Latitude / Longitude:
43° 1′ 1″ N, 116° 43′ 59″ W
6,179 feet (1,883 m)
Mountain (MST) (UTC-7)
Silver City is a ghost town in Owyhee County, Idaho, United States. At its height in the 1880s, it was a gold and silver mining town with a population of around 2,500 and approximately 75 businesses. Silver City served as county seat of Owyhee County from 1867 to 1934. Today, the town has about 70 standing buildings, all of which are privately owned. Many of the owners are third- or fourth-generation descendants of the original miners. There are a handful of small businesses, but no gas or service stations. The property is now owned by the Bureau of Land Management.
Silver City was founded in 1864 soon after silver was discovered at nearby War Eagle Mountain (elev. 8,065 ft (2,458 m)). The settlement grew quickly and was soon considered one of the major cities in Idaho Territory. The first daily newspaper and telegraph office in Idaho Territory were established in Silver City. The town was also among the first places in present-day Idaho to receive electric and telephone service. The placer and quartz vein mines became depleted around the time Idaho became a state in 1890. Due in part to its extremely remote location, Silver City began a slow decline but was never completely abandoned. Small-scale mining continued off and on until World War II; the last mine to be operated all year round in Silver City was the “Potossi,” managed by Ned Williams.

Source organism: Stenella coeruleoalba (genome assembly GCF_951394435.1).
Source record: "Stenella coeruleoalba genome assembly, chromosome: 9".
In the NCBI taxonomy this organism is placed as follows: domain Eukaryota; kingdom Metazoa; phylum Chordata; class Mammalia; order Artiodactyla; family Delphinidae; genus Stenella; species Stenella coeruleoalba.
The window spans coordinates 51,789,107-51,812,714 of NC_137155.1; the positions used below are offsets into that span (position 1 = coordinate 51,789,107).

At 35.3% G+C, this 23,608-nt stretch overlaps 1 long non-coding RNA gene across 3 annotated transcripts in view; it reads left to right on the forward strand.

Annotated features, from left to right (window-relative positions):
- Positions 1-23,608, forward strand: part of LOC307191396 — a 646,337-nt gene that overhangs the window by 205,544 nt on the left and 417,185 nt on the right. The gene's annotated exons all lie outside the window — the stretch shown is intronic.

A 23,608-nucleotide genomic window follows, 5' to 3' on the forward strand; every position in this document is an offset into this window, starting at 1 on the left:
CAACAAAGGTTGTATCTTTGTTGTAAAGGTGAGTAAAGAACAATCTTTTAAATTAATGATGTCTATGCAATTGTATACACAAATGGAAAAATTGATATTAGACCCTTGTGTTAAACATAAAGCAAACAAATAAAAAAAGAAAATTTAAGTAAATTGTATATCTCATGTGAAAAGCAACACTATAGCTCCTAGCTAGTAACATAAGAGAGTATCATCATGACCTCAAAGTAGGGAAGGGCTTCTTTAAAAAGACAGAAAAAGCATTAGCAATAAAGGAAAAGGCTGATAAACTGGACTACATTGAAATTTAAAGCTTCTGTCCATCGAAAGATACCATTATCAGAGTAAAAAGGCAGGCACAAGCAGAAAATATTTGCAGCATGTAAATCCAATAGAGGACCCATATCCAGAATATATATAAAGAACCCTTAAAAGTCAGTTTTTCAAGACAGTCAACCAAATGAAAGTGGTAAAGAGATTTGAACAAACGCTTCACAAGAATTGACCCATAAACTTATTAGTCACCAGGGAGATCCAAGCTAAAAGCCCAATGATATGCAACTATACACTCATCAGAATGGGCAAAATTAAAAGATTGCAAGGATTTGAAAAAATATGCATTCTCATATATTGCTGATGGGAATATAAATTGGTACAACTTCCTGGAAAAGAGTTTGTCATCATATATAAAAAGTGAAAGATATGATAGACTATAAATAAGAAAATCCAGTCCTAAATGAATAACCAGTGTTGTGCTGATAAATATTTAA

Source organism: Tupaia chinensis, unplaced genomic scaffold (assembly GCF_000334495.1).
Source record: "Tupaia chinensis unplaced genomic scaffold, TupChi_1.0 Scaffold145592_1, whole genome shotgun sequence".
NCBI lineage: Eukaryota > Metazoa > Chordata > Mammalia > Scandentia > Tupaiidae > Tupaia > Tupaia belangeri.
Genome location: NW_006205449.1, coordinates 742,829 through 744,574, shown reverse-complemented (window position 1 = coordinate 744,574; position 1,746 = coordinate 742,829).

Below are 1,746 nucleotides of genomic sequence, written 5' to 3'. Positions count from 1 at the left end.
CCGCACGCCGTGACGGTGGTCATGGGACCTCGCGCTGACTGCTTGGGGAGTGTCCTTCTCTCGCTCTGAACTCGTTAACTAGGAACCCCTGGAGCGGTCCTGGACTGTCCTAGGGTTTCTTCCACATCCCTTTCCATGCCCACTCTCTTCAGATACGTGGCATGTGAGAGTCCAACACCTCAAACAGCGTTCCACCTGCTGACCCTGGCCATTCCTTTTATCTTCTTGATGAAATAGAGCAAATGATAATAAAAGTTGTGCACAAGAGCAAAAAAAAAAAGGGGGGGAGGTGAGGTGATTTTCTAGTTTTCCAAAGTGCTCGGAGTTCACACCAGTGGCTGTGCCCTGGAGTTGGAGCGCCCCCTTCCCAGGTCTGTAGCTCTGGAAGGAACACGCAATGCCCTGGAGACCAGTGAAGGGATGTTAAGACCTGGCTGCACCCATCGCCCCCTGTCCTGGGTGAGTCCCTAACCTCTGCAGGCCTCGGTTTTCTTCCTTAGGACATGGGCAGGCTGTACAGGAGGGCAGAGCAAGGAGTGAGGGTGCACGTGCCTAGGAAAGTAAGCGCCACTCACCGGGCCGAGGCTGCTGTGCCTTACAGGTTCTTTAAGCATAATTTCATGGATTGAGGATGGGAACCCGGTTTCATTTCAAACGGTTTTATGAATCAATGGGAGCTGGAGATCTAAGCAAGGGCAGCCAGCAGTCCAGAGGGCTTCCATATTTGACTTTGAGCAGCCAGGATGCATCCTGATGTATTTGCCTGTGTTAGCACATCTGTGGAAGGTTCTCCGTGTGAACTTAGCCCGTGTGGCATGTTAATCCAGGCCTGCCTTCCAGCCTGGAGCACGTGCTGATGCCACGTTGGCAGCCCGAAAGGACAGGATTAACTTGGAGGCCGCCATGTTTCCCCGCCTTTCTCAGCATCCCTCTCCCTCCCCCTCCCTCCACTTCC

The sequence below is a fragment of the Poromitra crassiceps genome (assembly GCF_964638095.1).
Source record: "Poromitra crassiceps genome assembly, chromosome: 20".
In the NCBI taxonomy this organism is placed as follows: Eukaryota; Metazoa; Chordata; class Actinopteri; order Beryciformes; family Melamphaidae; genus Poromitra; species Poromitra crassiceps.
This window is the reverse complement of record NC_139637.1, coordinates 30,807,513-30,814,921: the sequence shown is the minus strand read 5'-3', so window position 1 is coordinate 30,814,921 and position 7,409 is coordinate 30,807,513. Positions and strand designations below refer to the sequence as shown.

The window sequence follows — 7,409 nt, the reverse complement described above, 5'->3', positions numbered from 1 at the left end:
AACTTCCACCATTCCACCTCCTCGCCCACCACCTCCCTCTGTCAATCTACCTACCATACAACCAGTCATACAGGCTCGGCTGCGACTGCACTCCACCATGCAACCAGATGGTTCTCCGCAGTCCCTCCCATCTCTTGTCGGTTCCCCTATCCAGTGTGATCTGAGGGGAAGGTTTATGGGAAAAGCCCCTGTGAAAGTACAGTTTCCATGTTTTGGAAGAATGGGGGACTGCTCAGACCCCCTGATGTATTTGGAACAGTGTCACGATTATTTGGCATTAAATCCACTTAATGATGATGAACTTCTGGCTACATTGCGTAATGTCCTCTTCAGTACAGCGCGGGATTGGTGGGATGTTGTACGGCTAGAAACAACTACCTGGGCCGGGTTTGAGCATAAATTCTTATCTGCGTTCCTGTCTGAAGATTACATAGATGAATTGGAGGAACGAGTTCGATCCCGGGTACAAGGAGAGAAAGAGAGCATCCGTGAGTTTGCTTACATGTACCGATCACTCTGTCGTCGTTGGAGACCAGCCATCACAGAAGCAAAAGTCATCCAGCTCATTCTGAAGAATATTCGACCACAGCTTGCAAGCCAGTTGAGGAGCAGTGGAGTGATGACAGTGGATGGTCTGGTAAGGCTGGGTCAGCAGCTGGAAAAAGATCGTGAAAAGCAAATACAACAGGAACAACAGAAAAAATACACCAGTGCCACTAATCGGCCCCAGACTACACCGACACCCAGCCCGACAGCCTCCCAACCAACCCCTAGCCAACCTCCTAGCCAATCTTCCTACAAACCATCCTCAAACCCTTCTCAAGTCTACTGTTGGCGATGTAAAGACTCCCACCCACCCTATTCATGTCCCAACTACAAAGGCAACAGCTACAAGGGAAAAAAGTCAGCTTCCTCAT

In 1972, the townsite and its environs were listed on the National Register of Historic Places as a historic district, the Silver City Historic District, with a total area of 10,240 acres (41.4 km2).
The Idaho Hotel in Silver City was restored and re-opened for tourists in 1972. It relies on the use of propane refrigerators and stoves in order to supply cold drinks and snacks or a complete meal to guests during the summer months. The rooms are fitted with indoor plumbing and furnished with antiques, making it a tourist destination.